I have never read a novel with a transgender character before now. Perhaps to soften what can be a controversial topic, the author used science fiction to craft the story. The story takes place in our world, but with a new element. Shifters exist - people who can shift between being a man or a woman. Alex is a shifter who has been hiding her dual nature from her boyfriend, Damon. Until the night her parents drug her and have a surgical implant inserted that prevents her from shifting in order to make her “normal.” There are many heavy issues tackled here: sexual/gender identity, society’s oppressive need for conformity, how her parents violated her and the consequences of being “outed”.

Alex and Damon are strong characters. They come across as real people, and I liked them. Supporting characters, though less developed, serve the story. This is not a typical romance with the typical angst. Damon and Alex have serious issues to contend with, and it takes most of the novel. The story is alternately narrated by Damon and Alex, in first person POV. A few times, this became problematic as they are both men, with a heavy use of the pronoun “he,” so that I forgot who was talking. Yet readers need to see the story from both of their sides. I like how the author addressed gender and sexual identity. There is explicit and very steamy sex. The author handled it exceptionally well; in particular, addressing the “gay for you” issue. Alex and Damon had to work through a lot, so the sex happened late in the story. Damon is not gay, he fell in love with Alex as a woman and that is how he is sexually attracted to Alex. But, Alex as a male is still the person Damon loves and would desire intimacy with. Alex is attracted to men – in both her forms, because that is who she is.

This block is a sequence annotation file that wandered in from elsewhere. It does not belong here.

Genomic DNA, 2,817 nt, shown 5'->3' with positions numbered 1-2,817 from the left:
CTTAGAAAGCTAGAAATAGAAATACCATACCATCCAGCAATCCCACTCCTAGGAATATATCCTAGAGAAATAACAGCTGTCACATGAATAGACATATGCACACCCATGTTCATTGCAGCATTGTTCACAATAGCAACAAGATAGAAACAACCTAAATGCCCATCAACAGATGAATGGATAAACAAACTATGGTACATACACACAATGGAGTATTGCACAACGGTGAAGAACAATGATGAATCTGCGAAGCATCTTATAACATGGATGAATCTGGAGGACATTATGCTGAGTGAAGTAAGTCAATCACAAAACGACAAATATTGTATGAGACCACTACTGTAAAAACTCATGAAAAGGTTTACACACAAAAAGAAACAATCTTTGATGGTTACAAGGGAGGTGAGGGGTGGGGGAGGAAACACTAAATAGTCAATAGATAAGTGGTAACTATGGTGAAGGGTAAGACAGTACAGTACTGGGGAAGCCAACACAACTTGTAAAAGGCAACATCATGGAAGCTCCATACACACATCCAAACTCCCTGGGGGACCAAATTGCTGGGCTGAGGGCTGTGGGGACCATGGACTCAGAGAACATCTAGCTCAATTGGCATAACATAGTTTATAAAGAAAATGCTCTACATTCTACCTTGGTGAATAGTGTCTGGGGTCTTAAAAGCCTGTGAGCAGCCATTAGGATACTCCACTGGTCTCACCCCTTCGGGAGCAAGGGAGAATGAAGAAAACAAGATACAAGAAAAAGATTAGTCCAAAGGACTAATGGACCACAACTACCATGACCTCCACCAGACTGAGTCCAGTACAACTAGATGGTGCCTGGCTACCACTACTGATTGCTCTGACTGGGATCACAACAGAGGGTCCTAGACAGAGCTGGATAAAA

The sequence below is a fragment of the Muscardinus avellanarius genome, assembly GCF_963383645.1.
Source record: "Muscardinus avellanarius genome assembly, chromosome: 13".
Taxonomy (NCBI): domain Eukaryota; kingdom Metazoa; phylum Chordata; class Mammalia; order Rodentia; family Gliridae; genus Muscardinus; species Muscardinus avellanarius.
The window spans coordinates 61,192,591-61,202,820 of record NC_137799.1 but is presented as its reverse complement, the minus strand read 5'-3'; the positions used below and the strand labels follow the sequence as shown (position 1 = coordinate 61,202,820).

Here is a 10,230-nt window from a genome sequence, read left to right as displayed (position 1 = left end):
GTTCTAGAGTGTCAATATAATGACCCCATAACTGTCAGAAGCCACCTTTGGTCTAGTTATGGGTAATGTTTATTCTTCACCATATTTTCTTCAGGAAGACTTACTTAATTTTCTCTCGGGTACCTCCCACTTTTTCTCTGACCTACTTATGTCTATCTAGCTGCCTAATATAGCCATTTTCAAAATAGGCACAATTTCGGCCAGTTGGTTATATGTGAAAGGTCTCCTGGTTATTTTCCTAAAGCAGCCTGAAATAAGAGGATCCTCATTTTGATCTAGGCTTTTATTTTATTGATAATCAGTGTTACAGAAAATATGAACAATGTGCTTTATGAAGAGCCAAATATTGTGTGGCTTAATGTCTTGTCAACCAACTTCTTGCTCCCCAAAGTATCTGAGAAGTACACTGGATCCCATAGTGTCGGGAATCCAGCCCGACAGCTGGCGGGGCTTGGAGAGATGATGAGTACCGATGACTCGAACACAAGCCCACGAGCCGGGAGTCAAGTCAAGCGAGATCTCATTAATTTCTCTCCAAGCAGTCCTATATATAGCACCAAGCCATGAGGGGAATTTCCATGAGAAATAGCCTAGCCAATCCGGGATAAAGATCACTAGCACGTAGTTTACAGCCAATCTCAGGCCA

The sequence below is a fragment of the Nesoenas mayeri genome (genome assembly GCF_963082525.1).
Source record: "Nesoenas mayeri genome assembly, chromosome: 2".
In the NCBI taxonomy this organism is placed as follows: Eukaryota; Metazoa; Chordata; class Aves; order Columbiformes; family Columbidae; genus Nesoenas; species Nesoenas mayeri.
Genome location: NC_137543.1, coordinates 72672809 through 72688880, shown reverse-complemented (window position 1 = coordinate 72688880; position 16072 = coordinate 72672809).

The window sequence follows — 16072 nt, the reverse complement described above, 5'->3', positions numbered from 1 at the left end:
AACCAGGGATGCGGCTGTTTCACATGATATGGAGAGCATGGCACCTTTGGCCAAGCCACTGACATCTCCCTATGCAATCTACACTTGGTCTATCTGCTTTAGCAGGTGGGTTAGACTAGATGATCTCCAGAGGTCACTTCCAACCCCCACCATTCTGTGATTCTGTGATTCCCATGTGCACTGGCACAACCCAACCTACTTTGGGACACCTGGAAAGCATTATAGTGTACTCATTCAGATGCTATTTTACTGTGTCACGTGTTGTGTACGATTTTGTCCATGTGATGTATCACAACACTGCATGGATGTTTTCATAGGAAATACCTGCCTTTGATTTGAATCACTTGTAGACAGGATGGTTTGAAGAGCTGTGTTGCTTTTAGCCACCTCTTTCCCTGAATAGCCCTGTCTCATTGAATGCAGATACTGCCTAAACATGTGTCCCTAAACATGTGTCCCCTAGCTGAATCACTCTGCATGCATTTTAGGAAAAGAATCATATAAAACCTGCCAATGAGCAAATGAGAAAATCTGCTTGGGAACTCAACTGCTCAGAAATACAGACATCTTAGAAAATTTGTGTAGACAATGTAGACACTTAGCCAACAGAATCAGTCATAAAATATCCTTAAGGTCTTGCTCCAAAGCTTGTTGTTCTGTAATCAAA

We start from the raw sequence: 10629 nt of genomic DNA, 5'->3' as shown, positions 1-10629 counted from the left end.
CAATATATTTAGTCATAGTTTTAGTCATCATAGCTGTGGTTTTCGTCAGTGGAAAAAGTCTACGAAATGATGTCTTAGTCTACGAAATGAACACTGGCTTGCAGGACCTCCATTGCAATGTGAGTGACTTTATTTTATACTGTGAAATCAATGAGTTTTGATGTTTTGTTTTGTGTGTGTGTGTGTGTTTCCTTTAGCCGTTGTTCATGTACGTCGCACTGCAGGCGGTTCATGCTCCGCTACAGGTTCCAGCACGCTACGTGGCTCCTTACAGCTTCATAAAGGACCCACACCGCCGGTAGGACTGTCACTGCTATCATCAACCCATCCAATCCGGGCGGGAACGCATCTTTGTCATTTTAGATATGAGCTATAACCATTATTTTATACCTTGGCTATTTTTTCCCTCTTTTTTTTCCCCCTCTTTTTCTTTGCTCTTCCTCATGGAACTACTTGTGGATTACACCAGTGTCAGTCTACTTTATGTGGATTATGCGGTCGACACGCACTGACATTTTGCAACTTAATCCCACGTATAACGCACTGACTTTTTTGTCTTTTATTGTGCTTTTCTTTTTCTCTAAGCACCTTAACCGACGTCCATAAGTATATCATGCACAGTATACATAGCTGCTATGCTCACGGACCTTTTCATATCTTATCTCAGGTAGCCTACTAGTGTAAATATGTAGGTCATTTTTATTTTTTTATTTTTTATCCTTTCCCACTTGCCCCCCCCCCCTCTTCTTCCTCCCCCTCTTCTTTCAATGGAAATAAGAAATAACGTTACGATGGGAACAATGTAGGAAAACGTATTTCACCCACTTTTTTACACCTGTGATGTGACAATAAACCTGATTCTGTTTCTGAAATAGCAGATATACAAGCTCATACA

The novel has a major downside, however. Many times, it was downright depressing. The author labored over the tortured emotions Alex and Damon were going through with pages and pages of very gloomy internal dialog. I’m not downplaying the importance of Alex’s identity crisis, or the pain of enduring society’s scorn/rejection for being different. But, it went so far to the point where I almost set the book aside. I read fiction for escapism, and this book severely pushed the limit. Overall, it was a gripping story with a good HEA. Recommended. ( )
  jshillingford | Nov 3, 2011 |
Showing 4 of 4
new edition
added by gsc55 | editSmoocher's Voice, Cam (Jul 23, 2014)
 
You must log in to edit Common Knowledge data.
For more help see the Common Knowledge help page.
Series (with order)
Canonical title
Original title
Alternative titles
Original publication date
People/Characters
Important places
Important events
Related movies
Awards and honors
Epigraph
Dedication
First words
Quotations
Last words
Disambiguation notice
Publisher's editors
Blurbers
Publisher series
Original language
Canonical DDC/MDS

References to this work on external resources.

Wikipedia in English

None

Book description
Haiku summary

No descriptions found.

After two years together, Alex has been dreading the inevitable moment when Damon learns the truth: that Alex is a shifter, part of a small percentage of the population able to switch genders at will. Thanks to a forced implant, though, Alex is suddenly static--unable to shift--and male. Overnight, he's out to a world that neither understands nor tolerates shifters...and to his heterosexual boyfriend. Damon is stunned to discover his girlfriend is a shifter, and scared to death of the dangers the implant poses to Alex's health. He refuses to abandon Alex, but what about their relationship? Damon is straight, and with the implant both costly and dangerous to remove, Alex is stuck as a man.… (more)

» see all 2 descriptions

Quick Links

Popular covers

Rating

Average: (3.96)
0.5
1
1.5
2
2.5 1
3 3
3.5 2
4 3
4.5
5 5

Is this you?

Become a LibraryThing Author.

 

About | Contact | Privacy/Terms | Help/FAQs | Blog | Store | APIs | TinyCat | Legacy Libraries | Early Reviewers | Common Knowledge | 136,467,299 books! | Top bar: Always visible